Technology used to prepare for CWD fight

by Barney Moorhouse | July 8, 2021
Healthy-looking light brown doe stands among trees and stares into the camera from a short distance away.

The Ministry of Natural Resources and Forestry (MNRF) is taking a high-tech approach in order to prepare for a fight against Chronic Wasting Disease (CWD), should it ever enter the province.

That effort began in Jan. 2020 with a two-year trail camera whitetail study that tracks deer movement in the Apsley and Peterborough areas. Researchers hope that cameras set in each area will provide information on deer contact rates in winter congregation areas, such as in deer yards.

Beginning in Jan. 2022, MNRF staff will radio-collar a maximum of 50 deer per year for two years. Each GPS collar will record deer locations as well as employ a proximity sensor that will record when they near other radio-collared deer.

Research Scientist Brent Patterson said the goal is to improve the ministry’s ability to proactively respond to any CWD detection in Ontario. “To do so, the science staff needs to be able to predict how CWD could spread at different times of the year.”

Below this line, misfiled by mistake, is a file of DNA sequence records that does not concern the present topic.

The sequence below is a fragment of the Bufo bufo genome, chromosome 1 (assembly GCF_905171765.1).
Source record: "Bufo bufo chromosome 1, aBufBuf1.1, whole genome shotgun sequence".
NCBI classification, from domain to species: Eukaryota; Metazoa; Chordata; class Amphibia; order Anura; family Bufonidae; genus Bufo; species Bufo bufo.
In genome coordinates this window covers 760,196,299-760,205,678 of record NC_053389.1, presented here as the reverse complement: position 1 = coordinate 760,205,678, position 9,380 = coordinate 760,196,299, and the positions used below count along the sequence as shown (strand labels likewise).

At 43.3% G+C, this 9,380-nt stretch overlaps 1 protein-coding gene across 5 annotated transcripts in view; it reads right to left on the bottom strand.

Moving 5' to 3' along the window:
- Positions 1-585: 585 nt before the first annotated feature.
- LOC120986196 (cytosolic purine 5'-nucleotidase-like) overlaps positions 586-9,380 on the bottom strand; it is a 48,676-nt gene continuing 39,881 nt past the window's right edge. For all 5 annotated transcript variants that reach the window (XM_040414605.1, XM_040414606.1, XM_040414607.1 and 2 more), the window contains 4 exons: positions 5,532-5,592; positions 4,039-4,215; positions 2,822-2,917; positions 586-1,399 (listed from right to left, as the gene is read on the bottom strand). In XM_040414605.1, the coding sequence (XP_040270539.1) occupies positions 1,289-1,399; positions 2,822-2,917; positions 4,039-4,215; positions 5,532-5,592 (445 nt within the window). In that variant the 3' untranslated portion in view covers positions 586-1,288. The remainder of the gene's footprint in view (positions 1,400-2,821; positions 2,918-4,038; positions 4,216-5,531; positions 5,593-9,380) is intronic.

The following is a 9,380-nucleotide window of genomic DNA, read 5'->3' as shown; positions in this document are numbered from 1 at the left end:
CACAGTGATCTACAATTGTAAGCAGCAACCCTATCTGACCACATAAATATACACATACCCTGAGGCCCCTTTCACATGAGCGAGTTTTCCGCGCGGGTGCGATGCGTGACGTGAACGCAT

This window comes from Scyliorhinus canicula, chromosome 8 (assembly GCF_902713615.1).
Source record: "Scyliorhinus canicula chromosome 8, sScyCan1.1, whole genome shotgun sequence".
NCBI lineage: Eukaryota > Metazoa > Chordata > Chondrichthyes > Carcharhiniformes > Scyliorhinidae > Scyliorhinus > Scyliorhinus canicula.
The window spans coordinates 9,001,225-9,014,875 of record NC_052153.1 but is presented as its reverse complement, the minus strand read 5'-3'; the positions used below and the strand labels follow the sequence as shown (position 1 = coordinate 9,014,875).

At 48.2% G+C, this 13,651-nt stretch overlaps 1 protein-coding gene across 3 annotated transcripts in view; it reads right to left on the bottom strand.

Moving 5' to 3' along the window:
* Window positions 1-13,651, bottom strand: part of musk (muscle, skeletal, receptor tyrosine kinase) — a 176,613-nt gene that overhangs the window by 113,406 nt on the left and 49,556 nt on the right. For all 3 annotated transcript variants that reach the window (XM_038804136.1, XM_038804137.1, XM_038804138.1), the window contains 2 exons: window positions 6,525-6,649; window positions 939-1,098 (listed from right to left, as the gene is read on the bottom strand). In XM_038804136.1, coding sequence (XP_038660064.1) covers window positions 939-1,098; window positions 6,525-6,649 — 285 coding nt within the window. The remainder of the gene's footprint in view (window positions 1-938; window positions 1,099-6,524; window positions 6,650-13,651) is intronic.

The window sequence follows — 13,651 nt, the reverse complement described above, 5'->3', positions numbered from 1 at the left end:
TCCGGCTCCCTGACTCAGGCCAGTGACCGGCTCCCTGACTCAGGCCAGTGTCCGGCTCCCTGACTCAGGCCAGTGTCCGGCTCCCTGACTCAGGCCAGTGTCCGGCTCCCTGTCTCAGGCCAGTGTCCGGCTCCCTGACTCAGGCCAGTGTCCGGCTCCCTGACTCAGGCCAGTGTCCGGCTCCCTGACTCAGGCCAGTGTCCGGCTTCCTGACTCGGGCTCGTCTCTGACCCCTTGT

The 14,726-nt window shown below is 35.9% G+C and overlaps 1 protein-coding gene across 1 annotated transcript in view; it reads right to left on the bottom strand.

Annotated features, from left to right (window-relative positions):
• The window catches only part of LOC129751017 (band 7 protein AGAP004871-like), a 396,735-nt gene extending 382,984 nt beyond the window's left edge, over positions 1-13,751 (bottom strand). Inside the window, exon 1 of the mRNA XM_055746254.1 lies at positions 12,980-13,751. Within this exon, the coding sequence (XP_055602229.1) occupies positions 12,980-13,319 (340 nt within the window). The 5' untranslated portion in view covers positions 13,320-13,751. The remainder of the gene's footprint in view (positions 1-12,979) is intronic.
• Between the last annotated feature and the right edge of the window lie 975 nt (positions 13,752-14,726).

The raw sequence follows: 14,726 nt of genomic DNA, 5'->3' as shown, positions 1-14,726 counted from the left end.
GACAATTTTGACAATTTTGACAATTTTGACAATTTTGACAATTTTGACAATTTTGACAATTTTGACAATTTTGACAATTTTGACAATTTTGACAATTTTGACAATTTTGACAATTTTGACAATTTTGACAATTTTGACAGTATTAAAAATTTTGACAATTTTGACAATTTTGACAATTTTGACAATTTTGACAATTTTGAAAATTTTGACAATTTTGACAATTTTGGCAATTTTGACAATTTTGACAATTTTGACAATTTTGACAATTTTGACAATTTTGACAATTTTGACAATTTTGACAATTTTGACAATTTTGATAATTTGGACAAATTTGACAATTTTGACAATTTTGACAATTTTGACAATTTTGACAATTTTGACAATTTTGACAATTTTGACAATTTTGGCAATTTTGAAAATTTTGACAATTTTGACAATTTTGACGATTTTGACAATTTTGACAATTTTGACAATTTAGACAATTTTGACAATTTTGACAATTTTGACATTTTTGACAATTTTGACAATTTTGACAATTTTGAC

The data will help quantify seasonal movements, habitat selection, and contact rates throughout the year. Hunters who harvest a collared deer, or one with an ear tag, should call the posted phone number so ministry staff can collect the tags and collars. 

Apsley and Peterborough were selected because they represent different landscapes that deer inhabit in Ontario. Apsley is more forested; Peterborough is more a mixed forest and agricultural area. In the future this research might be expanded to other parts of the province.

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